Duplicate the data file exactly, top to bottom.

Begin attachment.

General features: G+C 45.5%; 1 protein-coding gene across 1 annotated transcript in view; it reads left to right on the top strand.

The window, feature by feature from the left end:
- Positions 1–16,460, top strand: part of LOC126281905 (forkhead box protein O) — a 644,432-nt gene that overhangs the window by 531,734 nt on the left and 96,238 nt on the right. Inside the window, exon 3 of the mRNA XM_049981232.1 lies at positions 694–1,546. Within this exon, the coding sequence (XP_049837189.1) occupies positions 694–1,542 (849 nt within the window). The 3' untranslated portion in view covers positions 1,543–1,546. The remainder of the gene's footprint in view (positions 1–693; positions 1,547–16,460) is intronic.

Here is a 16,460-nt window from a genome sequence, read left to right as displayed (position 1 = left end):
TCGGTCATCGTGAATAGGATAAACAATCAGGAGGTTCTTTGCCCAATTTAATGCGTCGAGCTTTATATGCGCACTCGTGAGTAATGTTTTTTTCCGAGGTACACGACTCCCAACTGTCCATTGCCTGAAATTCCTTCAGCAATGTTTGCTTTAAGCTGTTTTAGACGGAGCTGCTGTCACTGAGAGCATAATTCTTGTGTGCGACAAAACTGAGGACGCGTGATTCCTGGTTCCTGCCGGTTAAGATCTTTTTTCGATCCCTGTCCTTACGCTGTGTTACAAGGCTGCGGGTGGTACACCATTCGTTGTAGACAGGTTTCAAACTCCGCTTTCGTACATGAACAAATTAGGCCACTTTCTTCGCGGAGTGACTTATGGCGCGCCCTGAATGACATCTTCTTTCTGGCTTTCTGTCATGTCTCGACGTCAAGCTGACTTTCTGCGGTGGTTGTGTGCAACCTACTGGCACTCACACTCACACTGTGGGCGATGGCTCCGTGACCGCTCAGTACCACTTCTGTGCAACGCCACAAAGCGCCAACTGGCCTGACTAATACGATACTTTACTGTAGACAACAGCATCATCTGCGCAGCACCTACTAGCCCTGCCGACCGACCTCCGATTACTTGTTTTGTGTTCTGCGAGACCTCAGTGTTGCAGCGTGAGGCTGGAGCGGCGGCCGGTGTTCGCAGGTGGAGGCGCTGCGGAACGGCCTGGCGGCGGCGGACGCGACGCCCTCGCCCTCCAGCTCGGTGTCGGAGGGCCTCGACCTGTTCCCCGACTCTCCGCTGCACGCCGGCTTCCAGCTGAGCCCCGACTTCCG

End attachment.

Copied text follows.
General features: G+C 45.5%; 1 protein-coding gene across 1 annotated transcript in view; it reads left to right on the top strand.

The window, feature by feature from the left end:
- Positions 1–16,460, top strand: part of LOC126281905 (forkhead box protein O) — a 644,432-nt gene that overhangs the window by 531,734 nt on the left and 96,238 nt on the right. Inside the window, exon 3 of the mRNA XM_049981232.1 lies at positions 694–1,546. Within this exon, the coding sequence (XP_049837189.1) occupies positions 694–1,542 (849 nt within the window). The 3' untranslated portion in view covers positions 1,543–1,546. The remainder of the gene's footprint in view (positions 1–693; positions 1,547–16,460) is intronic.

Here is a 16,460-nt window from a genome sequence, read left to right as displayed (position 1 = left end):
TCGGTCATCGTGAATAGGATAAACAATCAGGAGGTTCTTTGCCCAATTTAATGCGTCGAGCTTTATATGCGCACTCGTGAGTAATGTTTTTTTCCGAGGTACACGACTCCCAACTGTCCATTGCCTGAAATTCCTTCAGCAATGTTTGCTTTAAGCTGTTTTAGACGGAGCTGCTGTCACTGAGAGCATAATTCTTGTGTGCGACAAAACTGAGGACGCGTGATTCCTGGTTCCTGCCGGTTAAGATCTTTTTTCGATCCCTGTCCTTACGCTGTGTTACAAGGCTGCGGGTGGTACACCATTCGTTGTAGACAGGTTTCAAACTCCGCTTTCGTACATGAACAAATTAGGCCACTTTCTTCGCGGAGTGACTTATGGCGCGCCCTGAATGACATCTTCTTTCTGGCTTTCTGTCATGTCTCGACGTCAAGCTGACTTTCTGCGGTGGTTGTGTGCAACCTACTGGCACTCACACTCACACTGTGGGCGATGGCTCCGTGACCGCTCAGTACCACTTCTGTGCAACGCCACAAAGCGCCAACTGGCCTGACTAATACGATACTTTACTGTAGACAACAGCATCATCTGCGCAGCACCTACTAGCCCTGCCGACCGACCTCCGATTACTTGTTTTGTGTTCTGCGAGACCTCAGTGTTGCAGCGTGAGGCTGGAGCGGCGGCCGGTGTTCGCAGGTGGAGGCGCTGCGGAACGGCCTGGCGGCGGCGGACGCGACGCCCTCGCCCTCCAGCTCGGTGTCGGAGGGCCTCGACCTGTTCCCCGACTCTCCGCTGCACGCCGGCTTCCAGCTGAGCCCCGACTTCCG